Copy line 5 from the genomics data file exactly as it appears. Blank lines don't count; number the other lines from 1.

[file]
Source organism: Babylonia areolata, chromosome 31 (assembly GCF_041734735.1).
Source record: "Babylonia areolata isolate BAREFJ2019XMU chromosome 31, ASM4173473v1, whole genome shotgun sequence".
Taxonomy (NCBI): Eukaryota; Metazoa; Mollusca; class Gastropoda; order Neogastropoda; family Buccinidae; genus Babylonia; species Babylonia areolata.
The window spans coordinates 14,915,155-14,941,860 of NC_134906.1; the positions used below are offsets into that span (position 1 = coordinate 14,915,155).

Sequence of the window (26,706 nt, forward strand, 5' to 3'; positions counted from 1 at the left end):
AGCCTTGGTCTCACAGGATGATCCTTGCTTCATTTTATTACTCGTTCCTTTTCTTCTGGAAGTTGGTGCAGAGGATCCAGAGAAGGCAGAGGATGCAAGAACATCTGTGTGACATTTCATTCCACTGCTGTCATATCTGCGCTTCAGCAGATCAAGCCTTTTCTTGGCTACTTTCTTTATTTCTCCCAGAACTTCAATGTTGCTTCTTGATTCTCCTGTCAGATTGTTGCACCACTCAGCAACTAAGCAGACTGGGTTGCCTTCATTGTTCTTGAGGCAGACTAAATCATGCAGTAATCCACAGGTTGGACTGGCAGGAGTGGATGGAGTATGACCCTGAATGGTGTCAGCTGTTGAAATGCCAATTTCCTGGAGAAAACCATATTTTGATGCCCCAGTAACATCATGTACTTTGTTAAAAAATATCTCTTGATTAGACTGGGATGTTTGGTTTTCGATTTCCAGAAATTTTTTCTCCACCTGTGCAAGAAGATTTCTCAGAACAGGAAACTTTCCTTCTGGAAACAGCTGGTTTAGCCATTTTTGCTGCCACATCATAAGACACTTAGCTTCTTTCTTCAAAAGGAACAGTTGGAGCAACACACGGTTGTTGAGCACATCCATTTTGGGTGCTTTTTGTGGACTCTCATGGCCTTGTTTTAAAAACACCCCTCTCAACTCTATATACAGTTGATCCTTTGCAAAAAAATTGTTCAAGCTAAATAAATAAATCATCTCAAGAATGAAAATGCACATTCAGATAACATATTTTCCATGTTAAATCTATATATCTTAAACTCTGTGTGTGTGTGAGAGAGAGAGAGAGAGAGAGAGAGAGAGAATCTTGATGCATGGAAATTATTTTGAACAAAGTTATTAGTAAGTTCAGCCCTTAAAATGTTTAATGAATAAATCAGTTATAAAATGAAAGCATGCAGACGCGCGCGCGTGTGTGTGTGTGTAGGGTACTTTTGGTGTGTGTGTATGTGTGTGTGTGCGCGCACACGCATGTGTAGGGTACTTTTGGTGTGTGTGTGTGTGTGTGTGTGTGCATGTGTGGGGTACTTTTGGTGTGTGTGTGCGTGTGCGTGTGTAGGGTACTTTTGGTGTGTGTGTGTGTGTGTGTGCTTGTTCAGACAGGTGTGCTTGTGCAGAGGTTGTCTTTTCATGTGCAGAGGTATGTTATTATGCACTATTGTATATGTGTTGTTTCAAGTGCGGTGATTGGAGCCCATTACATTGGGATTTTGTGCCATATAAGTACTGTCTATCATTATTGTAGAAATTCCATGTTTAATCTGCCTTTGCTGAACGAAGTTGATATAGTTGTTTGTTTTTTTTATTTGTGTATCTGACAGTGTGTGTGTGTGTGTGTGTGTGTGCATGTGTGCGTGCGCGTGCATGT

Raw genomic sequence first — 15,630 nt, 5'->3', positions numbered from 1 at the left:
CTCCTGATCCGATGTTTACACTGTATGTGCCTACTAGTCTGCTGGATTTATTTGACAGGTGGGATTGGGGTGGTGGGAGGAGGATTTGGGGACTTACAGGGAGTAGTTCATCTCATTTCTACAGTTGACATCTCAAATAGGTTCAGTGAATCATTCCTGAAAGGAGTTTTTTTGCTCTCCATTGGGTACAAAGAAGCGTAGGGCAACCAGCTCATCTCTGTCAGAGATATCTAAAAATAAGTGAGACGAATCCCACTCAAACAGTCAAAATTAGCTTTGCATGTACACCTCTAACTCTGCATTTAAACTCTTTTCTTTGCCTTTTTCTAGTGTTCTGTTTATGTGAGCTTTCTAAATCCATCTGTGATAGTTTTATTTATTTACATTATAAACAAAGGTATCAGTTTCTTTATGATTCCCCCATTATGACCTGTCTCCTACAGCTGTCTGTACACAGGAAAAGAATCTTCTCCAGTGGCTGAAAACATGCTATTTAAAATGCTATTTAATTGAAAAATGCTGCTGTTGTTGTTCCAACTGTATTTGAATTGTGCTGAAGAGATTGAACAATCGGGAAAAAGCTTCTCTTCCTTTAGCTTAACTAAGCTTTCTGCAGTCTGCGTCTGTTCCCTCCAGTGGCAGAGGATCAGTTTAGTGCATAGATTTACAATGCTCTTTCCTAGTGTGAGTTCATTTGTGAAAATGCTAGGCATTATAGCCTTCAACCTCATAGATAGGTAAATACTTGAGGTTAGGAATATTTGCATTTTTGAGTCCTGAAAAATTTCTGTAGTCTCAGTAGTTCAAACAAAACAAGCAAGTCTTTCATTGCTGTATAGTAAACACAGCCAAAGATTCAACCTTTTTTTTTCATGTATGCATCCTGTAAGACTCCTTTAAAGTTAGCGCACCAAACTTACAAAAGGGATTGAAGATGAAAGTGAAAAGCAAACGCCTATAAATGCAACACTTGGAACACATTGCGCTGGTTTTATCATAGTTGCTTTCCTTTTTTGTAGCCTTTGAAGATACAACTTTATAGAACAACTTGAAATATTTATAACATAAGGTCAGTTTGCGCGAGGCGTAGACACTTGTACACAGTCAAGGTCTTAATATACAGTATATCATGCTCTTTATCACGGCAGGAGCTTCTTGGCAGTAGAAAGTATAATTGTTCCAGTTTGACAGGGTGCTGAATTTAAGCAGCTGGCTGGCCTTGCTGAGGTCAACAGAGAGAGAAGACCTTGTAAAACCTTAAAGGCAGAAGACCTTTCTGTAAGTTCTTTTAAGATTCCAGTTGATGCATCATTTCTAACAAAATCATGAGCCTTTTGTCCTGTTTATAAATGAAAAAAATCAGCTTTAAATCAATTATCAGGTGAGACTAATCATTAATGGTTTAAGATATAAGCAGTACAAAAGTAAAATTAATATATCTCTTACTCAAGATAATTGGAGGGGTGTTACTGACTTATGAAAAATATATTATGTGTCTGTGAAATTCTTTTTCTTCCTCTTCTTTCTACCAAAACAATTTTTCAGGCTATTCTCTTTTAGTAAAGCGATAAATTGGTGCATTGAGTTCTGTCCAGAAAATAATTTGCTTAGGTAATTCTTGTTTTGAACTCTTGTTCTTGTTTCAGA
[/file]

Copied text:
Sequence of the window (26,706 nt, forward strand, 5' to 3'; positions counted from 1 at the left end):